JumpCloud hits AWS marketplace as Apple’s enterprise market grows | Computerworld

JumpCloud hits AWS marketplace as Apple's enterprise market grows | Computerworld

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JumpCloud hits AWS marketplace as Apple’s enterprise market grows

Modern business environments rely on iPhones, iPads, Macs, WindowsPCs and more. The days of a pure, single-platform environment are over.

Apple’s growing status in enterprise IT expands just a little more with news that cross-platform device management company JumpCloud,now offers its service via Amazon’s AWS marketplace.

Identity, platform agnosticism, and the future of IT

While this tidbit is probably of most interest to IT admins running multiple platforms — and certainly to enterprises that use AWS — it should also be seen as important to Apple’s adventures in the enterprise space, and to all the company’s most loyal users as they watch the Mac maker’s return to grace in business IT.

“When it comes to matters of IT, companies want to make it easier to manage all their assets in one place, and that means focusing on identity first,” said Tom Bridge, JumpCloud’s Principal Product Manager, Apple. “In the past, this meant looking at Windows machines. But that model is not applicable anymore.”

It’s not applicable, of course, because we no longer exist within the monoculture of a Windows world. Modern business environments encompass iPhones, iPads, Macs, Windows – some businesses even rely on Android devices.

In the US at least, Apple is clearly deriving great benefit. The company is steadily growing market share even as other PC makers see declines.

This is also driving enterprise IT to embrace more platform-neutral services to drive their business, which also favors increased use of cloud services, said Bridge.

In praise of the endpoints

“Today, developers like the cloud, and they like working with the operating system and endpoint hardware that makes them more productive,” he said. “To many, that means the combination of Apple devices with macOS and iOS for their endpoints alongside using services like AWS.”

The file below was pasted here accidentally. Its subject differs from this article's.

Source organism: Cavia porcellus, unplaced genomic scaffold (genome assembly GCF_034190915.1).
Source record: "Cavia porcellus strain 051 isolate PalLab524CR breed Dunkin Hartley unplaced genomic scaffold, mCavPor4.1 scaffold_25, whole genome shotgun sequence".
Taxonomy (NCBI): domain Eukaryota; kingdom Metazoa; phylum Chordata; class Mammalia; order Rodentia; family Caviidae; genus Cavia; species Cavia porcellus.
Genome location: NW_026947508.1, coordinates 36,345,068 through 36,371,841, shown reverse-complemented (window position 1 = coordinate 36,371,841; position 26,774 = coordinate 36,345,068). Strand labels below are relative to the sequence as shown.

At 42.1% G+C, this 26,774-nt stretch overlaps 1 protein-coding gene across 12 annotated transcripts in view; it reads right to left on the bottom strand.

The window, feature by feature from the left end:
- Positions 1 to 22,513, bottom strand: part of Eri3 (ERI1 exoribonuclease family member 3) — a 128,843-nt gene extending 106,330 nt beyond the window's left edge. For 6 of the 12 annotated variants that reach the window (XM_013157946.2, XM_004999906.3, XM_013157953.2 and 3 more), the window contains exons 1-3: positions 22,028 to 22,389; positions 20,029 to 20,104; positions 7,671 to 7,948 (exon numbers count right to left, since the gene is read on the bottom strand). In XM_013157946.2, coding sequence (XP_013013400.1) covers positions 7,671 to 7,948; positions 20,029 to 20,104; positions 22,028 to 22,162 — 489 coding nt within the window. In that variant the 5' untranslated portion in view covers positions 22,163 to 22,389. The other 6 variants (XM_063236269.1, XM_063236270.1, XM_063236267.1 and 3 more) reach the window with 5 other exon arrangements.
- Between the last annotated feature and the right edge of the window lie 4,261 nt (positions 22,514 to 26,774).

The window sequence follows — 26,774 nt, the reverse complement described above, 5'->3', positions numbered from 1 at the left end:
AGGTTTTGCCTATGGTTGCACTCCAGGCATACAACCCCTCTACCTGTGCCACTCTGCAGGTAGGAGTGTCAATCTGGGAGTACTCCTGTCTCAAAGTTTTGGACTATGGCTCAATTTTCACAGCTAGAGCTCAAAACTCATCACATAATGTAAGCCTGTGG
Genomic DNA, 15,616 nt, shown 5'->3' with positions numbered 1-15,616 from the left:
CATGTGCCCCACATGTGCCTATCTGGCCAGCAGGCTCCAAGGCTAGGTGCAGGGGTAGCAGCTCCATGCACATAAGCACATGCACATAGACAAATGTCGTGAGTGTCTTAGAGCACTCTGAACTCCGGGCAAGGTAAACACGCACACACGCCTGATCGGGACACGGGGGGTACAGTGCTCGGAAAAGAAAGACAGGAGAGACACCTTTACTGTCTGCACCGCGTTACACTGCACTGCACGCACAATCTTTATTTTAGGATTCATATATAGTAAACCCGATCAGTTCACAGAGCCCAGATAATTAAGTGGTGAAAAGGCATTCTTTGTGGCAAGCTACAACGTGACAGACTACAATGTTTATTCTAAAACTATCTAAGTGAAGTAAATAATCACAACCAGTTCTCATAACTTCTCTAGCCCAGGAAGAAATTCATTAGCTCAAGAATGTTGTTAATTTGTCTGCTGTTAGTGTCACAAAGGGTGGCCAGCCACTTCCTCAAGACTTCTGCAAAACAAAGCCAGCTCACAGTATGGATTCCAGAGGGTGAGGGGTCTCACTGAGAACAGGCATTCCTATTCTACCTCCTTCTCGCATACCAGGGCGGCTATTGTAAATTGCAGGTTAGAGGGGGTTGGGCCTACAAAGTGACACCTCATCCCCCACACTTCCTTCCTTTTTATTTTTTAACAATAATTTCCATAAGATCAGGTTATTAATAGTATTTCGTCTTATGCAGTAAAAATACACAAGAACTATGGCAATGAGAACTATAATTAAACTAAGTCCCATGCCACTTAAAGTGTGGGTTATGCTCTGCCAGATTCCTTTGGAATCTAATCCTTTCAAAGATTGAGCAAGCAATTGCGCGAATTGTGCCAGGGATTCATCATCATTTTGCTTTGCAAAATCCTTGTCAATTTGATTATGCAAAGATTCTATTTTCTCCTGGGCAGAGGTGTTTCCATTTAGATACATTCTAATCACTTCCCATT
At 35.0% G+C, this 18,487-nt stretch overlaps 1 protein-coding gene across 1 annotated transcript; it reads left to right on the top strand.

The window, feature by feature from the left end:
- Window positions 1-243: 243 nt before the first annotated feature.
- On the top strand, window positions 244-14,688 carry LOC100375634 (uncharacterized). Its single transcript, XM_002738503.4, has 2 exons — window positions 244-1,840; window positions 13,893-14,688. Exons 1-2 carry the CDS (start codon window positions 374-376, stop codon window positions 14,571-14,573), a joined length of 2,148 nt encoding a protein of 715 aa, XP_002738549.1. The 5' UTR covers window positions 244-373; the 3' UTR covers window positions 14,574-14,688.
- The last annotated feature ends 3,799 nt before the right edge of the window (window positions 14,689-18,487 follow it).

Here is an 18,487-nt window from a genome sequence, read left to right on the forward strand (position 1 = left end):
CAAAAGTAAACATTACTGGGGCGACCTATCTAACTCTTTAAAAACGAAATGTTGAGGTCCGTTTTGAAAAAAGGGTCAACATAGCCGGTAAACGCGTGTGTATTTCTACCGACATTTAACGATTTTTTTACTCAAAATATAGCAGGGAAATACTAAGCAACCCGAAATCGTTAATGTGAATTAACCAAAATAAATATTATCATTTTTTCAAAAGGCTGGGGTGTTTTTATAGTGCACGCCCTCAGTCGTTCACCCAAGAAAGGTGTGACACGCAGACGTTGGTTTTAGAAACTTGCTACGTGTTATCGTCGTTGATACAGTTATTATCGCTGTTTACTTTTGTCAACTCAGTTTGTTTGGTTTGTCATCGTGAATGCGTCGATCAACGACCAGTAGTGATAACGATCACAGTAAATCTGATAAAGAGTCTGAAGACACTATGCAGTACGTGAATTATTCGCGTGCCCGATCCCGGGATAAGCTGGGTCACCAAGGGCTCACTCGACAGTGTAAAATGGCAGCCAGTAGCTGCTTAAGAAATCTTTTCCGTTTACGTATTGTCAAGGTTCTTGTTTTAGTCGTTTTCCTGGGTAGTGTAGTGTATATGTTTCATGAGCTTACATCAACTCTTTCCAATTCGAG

Achieving this is an IT admin challenge, which demands companies but in place solutions such as those from Jamf, JumpCloud, Kandji, Addigy, and the growing number of companies that now support Apple-specific and heterogeneous platform deployments. These solutions must manage devices, users, and — increasingly — provide access as well. (Jamf’s recent move to partner with AWS comes to mind here.)

“By having the right approach in place, you can keep access under control centrally and prevent possible attacks. You can also make it easier to operate and support all those devices over time,” Bridge said. “Taking out any kind of friction — whether that is managing identities in the cloud, securing access, keeping machines patched, or even just how you pay for something — is essential to deliver on the goals that teams have around their IT.”

JumpCloud lets IT admins control user access to AWS resources, manage Amazon Machine Images (AMI) and endpoint devices, and automate IT workflows and all within one clear bill flow.

The ‘crazy ones’ usually come through

What’s most important about this story is that it shows how Apple continues to elevate its status as a viable solution for business users. Partnerships such as these evidence this transformation.

They also help erase years of misconception within this sector. It shows that Apple’s devices can easily integrate into existing infrastructure.

Device management is rapidly becoming streamlined, with many alternatives and the opportunity to select MDM providers who can meet the varied needs of the enterprise. And as Apple’s market share continues to rise, this is a sector set for growth.

All in all, I see this as a hat tip to the “Crazy Ones,” who, as Steve Jobs once said, often appear to be the ones who move things forward and change things. Because, since that ad ran, this appears to be precisely what they did.

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This content was originally published here.